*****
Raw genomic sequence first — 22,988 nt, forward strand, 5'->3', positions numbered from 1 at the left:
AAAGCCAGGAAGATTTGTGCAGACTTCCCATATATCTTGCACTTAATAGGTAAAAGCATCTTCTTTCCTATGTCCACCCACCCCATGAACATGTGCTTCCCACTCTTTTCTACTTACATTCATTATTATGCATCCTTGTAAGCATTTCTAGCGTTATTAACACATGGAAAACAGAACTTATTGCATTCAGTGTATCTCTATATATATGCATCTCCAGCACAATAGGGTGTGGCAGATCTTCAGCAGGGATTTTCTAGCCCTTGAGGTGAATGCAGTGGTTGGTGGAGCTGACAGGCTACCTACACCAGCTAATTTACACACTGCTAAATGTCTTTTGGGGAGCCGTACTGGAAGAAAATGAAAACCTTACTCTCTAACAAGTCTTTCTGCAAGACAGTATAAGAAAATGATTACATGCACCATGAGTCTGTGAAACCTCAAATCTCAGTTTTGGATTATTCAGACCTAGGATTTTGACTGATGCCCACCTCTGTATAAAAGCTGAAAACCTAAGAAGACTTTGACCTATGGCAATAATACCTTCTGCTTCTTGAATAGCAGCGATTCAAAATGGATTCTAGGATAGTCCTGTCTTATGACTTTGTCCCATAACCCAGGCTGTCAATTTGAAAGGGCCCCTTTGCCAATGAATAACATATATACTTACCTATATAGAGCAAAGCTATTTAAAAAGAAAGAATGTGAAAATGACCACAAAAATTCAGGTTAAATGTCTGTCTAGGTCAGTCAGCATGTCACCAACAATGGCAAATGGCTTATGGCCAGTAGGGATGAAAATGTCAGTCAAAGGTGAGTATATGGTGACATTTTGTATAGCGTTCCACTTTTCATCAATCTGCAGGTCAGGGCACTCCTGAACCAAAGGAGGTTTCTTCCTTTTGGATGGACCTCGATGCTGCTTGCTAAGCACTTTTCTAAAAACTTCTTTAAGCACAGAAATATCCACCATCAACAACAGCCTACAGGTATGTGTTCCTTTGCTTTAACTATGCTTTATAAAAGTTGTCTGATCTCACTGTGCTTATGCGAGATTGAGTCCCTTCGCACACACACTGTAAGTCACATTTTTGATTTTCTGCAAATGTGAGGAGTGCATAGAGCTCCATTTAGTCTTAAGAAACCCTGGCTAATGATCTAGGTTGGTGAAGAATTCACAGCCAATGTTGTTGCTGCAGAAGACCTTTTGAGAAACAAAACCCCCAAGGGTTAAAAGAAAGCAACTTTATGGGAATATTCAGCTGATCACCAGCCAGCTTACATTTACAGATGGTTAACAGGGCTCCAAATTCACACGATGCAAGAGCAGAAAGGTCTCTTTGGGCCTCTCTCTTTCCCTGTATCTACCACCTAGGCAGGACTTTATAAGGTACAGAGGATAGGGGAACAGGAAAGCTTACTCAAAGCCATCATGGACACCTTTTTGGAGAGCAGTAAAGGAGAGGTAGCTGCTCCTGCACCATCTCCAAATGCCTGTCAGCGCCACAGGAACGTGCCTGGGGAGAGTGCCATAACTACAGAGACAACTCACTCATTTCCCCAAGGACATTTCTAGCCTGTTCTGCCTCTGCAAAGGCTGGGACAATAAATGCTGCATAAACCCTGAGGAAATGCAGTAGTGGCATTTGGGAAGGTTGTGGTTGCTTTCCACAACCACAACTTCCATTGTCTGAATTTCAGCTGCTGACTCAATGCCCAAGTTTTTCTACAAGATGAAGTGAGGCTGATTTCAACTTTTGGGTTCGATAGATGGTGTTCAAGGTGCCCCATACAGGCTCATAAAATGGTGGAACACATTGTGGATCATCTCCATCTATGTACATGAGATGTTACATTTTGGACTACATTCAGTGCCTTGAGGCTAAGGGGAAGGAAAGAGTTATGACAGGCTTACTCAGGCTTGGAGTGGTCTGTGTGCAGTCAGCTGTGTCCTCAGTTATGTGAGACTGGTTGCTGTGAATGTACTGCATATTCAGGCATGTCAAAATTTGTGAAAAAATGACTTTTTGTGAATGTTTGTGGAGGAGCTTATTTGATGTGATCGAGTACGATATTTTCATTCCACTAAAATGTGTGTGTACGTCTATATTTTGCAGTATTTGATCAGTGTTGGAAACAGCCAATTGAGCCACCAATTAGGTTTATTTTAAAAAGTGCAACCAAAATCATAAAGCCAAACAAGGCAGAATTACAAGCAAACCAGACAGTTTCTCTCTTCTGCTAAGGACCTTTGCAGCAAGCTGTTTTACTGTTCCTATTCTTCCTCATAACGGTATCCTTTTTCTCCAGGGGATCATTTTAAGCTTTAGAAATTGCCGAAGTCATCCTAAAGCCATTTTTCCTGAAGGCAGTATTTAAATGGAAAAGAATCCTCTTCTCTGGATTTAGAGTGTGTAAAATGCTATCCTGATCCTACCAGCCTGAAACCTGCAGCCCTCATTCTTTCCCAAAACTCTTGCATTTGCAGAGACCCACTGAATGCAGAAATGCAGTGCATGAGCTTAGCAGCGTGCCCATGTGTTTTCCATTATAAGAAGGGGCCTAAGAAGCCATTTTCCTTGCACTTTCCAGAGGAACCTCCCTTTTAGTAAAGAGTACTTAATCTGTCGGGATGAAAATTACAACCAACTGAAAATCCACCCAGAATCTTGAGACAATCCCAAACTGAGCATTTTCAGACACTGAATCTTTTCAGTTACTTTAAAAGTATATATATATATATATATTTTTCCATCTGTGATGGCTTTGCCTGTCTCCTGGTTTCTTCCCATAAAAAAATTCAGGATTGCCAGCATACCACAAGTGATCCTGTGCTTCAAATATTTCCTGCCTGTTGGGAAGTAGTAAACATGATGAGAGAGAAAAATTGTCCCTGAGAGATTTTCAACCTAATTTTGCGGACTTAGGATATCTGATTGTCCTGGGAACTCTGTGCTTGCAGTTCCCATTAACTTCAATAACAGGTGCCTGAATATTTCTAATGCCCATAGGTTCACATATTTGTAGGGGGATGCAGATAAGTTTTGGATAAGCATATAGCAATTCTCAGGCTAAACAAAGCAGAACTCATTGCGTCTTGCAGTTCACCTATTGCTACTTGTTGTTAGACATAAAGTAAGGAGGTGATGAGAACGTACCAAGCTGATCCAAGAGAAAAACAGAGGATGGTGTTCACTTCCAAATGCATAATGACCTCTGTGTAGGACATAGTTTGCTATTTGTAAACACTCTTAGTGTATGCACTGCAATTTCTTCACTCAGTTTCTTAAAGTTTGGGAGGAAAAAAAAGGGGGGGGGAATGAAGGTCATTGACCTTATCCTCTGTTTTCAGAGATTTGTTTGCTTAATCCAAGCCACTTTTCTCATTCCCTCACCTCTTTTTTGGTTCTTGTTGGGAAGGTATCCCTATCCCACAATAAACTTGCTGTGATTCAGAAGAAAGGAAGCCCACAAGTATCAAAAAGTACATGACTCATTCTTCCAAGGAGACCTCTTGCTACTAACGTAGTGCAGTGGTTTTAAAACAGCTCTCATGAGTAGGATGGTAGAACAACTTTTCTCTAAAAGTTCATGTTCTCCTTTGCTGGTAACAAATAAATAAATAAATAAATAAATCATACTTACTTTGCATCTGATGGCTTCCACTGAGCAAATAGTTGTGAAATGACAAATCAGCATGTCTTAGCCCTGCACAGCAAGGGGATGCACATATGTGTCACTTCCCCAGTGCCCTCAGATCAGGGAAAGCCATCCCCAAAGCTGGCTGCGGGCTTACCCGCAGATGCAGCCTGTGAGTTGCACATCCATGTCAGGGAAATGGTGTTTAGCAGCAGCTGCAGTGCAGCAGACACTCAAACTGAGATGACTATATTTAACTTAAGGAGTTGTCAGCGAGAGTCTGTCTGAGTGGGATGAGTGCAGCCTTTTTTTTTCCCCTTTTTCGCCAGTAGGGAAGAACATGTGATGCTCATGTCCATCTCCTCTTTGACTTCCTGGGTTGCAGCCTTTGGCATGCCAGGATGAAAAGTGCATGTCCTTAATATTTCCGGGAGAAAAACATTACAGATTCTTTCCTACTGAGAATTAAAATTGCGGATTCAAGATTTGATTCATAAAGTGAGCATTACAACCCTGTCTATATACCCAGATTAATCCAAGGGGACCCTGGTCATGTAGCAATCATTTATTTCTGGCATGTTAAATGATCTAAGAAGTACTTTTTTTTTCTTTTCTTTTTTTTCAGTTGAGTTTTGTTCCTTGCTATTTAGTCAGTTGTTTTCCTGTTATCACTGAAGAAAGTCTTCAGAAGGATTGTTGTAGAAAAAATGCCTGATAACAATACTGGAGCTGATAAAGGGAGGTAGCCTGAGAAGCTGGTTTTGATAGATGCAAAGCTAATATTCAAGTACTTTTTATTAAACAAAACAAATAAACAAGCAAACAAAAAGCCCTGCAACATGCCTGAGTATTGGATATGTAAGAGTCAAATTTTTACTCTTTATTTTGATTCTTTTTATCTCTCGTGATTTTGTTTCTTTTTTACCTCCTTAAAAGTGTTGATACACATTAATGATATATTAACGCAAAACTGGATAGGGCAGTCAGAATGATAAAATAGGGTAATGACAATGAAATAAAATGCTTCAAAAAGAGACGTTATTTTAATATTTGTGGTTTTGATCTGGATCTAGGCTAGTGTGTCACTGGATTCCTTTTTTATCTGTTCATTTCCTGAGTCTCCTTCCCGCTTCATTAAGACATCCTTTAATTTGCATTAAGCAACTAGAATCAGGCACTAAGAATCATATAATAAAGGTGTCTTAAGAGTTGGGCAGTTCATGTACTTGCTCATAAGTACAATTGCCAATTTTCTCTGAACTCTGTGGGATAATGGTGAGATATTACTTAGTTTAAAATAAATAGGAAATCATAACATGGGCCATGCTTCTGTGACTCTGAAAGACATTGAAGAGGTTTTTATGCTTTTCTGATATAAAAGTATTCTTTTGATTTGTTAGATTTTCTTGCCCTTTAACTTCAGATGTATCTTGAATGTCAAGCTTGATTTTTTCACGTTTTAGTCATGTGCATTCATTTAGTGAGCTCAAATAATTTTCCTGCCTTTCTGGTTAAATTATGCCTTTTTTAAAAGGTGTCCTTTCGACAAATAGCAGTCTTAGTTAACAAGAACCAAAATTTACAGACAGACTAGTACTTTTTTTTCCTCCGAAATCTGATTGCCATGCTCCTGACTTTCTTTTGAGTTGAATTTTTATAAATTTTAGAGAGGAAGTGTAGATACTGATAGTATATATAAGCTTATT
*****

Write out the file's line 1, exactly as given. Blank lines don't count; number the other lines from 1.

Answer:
Raw genomic sequence first — 22,988 nt, forward strand, 5'->3', positions numbered from 1 at the left: